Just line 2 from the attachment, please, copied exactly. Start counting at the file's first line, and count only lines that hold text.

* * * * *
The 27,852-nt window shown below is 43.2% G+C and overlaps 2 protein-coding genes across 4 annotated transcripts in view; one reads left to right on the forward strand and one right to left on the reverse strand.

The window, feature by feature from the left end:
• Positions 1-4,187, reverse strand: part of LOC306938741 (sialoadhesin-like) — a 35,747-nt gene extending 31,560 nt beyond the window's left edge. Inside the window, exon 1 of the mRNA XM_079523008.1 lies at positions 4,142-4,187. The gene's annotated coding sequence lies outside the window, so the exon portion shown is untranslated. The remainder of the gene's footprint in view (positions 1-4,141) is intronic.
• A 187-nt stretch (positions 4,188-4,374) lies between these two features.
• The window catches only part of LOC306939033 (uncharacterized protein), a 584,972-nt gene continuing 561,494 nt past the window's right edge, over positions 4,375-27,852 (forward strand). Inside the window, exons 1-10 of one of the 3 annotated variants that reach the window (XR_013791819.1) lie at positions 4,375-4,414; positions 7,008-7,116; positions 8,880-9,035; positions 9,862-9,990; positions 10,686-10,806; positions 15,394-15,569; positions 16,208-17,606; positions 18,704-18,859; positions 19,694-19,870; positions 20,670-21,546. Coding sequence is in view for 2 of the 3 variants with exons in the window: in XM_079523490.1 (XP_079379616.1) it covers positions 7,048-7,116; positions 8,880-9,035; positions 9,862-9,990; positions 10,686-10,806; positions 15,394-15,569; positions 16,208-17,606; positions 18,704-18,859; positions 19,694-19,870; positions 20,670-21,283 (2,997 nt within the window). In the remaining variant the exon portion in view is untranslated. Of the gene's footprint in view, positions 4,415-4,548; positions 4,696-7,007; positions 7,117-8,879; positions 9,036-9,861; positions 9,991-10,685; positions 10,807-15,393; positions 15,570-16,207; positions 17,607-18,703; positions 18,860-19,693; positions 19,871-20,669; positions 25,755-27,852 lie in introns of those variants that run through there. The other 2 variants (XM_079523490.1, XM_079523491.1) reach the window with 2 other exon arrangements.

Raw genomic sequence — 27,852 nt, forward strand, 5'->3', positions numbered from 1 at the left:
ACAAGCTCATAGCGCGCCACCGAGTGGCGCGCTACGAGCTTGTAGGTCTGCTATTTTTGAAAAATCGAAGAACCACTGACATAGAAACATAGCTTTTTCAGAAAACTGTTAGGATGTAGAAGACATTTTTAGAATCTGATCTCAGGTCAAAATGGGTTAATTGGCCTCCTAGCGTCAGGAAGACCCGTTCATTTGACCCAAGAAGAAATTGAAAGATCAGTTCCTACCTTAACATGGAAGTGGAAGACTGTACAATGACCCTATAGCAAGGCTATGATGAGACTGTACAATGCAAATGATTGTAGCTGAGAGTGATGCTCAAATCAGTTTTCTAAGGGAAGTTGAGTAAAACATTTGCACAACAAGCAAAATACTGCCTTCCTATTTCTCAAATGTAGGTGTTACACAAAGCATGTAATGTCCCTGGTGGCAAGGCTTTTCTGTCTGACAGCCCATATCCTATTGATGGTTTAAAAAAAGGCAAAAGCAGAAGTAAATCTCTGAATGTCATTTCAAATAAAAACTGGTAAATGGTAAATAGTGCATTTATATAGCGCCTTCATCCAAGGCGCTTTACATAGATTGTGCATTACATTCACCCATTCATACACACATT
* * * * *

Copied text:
The window, feature by feature from the left end: